The Big Scene in Act III
Now let us turn from business to politics. The spring of 1924 saw a major miracle in American politics. It was Coolidge's own miracle. No old stager of national politics ever went more directly to his end and aim, for a Presidential nomination, than Calvin Coolidge. Two days after Harding's death, Richard Oulahan, of the New York Times, dean of the historians of the daily press in Washington, wrote that Harding's death had left the Republican party in chaos, divided into many factions, with many candidates for the Presidential nomination. He listed Senators Hiram Johnson, La Follette, Borah and Watson. He included Herbert Hoover, Lowden and former Justice Hughes in his list. Coolidge evidently realized what Oulahan sensed. Characteristically when only his own fortunes were at stake, he acted with decision. The President managed to have his boom for nomination launched from the front steps of the White House early, even before frost, when Senator George Moses, World Court irreconcilable, after chatting for an hour with the President, came out and declared:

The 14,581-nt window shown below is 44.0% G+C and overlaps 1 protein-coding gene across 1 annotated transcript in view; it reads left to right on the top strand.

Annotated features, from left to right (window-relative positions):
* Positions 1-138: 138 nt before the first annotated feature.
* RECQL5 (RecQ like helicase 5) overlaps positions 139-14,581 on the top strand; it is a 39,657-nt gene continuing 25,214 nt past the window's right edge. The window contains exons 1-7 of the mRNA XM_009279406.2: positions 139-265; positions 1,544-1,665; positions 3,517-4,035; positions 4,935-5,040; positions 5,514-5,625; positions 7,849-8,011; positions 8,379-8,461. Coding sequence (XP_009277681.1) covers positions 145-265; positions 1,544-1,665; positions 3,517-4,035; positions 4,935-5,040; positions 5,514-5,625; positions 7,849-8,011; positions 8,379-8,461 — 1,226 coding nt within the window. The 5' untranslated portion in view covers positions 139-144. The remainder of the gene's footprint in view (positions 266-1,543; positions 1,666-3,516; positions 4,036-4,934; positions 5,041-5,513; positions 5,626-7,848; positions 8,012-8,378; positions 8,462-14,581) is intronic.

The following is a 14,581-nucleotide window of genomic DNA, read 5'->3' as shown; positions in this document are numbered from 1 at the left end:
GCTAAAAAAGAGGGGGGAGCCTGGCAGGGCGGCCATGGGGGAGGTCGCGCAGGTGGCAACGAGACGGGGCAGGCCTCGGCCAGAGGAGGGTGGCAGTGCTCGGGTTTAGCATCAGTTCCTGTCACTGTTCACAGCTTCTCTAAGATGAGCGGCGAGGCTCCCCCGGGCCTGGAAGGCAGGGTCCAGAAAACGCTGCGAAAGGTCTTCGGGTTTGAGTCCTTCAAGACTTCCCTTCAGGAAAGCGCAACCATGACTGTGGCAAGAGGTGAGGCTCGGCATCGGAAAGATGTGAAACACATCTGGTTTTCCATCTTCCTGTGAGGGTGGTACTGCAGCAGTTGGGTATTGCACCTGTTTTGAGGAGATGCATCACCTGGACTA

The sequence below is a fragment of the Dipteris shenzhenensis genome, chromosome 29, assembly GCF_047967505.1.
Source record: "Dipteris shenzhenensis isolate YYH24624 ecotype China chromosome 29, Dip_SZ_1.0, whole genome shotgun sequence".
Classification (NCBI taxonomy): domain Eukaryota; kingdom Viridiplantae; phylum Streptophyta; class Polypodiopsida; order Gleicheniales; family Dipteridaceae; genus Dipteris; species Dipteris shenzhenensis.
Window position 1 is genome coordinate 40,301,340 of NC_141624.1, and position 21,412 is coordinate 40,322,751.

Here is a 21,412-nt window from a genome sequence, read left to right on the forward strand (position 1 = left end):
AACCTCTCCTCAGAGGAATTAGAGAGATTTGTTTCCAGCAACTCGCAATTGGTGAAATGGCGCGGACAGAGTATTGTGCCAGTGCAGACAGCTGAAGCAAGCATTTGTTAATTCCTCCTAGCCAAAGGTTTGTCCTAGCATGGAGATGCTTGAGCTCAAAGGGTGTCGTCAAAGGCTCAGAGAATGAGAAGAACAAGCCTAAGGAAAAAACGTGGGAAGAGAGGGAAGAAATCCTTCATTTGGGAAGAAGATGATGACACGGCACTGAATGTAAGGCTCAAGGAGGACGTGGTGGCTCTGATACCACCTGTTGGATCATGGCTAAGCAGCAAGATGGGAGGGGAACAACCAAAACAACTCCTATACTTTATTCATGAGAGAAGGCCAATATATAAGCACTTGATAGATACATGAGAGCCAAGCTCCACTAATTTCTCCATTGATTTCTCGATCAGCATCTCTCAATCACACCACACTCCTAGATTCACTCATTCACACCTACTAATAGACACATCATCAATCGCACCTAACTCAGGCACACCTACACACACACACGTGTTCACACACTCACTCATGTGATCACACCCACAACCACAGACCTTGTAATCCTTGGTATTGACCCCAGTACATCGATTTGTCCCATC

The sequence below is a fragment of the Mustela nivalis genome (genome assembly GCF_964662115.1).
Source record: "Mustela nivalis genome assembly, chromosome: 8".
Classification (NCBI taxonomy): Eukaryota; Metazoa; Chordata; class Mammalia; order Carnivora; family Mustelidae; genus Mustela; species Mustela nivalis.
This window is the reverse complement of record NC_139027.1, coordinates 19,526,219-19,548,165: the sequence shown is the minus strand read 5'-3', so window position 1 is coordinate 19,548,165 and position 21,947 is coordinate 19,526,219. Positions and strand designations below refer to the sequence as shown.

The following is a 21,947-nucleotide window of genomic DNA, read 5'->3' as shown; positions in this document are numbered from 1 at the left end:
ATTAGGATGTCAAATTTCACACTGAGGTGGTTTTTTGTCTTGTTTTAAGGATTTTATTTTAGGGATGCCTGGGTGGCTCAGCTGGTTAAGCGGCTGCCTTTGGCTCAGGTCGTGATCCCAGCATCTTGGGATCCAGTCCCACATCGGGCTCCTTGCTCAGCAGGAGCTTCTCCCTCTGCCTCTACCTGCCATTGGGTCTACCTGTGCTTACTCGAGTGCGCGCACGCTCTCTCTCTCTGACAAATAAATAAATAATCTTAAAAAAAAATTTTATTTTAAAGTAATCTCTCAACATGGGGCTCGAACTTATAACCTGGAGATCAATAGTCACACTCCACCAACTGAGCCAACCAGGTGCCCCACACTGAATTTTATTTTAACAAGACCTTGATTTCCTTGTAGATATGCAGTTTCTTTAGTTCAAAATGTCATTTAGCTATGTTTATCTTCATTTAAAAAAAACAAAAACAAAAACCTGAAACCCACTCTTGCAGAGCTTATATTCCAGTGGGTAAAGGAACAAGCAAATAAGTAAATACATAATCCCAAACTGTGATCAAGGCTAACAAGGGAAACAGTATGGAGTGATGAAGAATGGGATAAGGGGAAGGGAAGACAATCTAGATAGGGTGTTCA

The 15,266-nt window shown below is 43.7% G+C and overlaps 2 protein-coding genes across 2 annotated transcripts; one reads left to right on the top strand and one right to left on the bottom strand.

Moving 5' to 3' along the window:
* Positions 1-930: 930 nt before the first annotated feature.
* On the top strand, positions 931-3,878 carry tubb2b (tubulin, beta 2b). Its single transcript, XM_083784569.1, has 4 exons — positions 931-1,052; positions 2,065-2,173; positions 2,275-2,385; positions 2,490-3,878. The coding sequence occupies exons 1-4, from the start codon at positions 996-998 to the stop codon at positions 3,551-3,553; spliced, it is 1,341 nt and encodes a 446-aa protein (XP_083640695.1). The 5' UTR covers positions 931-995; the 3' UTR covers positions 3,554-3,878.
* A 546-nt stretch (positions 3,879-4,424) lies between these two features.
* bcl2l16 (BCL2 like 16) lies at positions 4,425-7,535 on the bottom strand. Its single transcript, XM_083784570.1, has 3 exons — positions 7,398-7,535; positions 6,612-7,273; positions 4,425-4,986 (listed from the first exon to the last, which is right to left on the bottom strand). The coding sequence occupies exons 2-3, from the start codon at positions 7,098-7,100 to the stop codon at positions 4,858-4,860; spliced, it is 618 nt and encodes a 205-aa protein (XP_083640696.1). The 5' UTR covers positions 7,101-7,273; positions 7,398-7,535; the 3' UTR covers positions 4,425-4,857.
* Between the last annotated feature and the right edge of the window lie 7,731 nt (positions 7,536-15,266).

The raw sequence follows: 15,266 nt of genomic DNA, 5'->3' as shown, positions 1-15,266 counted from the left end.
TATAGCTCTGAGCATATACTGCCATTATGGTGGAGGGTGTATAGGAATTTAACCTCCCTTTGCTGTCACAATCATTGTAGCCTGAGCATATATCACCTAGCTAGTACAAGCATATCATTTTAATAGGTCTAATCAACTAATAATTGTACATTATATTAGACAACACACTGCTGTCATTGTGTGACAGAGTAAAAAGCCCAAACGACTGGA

"I shall call on all New England to stand behind President Coolidge for a second term."
Senator Borah declared a week later: "Give him a chance to make good. I think he is an able man. Give the man at the helm a chance."
And the next day a Coolidge for President club was organized in Kansas City. Before Thanksgiving, tried and true party men like Senator Smoot, Senator Keyes, of New Hampshire, Senator Weller, of Maryland, Wm. S. Vare, the Philadelphia boss, James S. McNary, a Republican field agent in Texas and New Mexico, and Representative Martin B. Madden, of Chicago, had managed to proclaim their support of Coolidge. Late in September, the President planned to restore to Senator La Follette, of Wisconsin,